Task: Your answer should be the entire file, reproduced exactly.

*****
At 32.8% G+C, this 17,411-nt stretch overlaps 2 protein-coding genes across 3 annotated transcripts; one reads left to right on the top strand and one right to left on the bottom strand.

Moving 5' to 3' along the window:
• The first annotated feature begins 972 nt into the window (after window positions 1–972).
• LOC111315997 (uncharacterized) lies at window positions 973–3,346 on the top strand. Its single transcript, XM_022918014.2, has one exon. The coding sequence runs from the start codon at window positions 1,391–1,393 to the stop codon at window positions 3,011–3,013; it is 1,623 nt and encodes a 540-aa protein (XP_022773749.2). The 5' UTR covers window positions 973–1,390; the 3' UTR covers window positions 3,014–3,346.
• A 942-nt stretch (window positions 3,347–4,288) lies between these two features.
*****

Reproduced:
At 32.8% G+C, this 17,411-nt stretch overlaps 2 protein-coding genes across 3 annotated transcripts; one reads left to right on the top strand and one right to left on the bottom strand.

Moving 5' to 3' along the window:
• The first annotated feature begins 972 nt into the window (after window positions 1–972).
• LOC111315997 (uncharacterized) lies at window positions 973–3,346 on the top strand. Its single transcript, XM_022918014.2, has one exon. The coding sequence runs from the start codon at window positions 1,391–1,393 to the stop codon at window positions 3,011–3,013; it is 1,623 nt and encodes a 540-aa protein (XP_022773749.2). The 5' UTR covers window positions 973–1,390; the 3' UTR covers window positions 3,014–3,346.
• A 942-nt stretch (window positions 3,347–4,288) lies between these two features.